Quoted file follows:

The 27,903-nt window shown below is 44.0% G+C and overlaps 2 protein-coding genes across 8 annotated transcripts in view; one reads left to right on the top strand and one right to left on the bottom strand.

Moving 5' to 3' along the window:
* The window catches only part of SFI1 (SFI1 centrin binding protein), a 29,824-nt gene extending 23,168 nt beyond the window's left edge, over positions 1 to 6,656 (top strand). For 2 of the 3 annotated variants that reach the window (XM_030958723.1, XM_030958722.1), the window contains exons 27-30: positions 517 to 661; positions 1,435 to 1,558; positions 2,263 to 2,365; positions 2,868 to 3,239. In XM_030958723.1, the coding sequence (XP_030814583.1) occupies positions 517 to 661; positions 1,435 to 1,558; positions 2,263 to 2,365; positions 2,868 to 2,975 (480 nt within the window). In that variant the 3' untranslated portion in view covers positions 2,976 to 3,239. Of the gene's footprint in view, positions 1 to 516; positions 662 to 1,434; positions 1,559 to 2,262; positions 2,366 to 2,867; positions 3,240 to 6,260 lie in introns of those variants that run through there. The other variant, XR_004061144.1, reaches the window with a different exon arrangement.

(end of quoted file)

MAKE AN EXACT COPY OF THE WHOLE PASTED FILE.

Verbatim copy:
The 27,903-nt window shown below is 44.0% G+C and overlaps 2 protein-coding genes across 8 annotated transcripts in view; one reads left to right on the top strand and one right to left on the bottom strand.

Moving 5' to 3' along the window:
* The window catches only part of SFI1 (SFI1 centrin binding protein), a 29,824-nt gene extending 23,168 nt beyond the window's left edge, over positions 1 to 6,656 (top strand). For 2 of the 3 annotated variants that reach the window (XM_030958723.1, XM_030958722.1), the window contains exons 27-30: positions 517 to 661; positions 1,435 to 1,558; positions 2,263 to 2,365; positions 2,868 to 3,239. In XM_030958723.1, the coding sequence (XP_030814583.1) occupies positions 517 to 661; positions 1,435 to 1,558; positions 2,263 to 2,365; positions 2,868 to 2,975 (480 nt within the window). In that variant the 3' untranslated portion in view covers positions 2,976 to 3,239. Of the gene's footprint in view, positions 1 to 516; positions 662 to 1,434; positions 1,559 to 2,262; positions 2,366 to 2,867; positions 3,240 to 6,260 lie in introns of those variants that run through there. The other variant, XR_004061144.1, reaches the window with a different exon arrangement.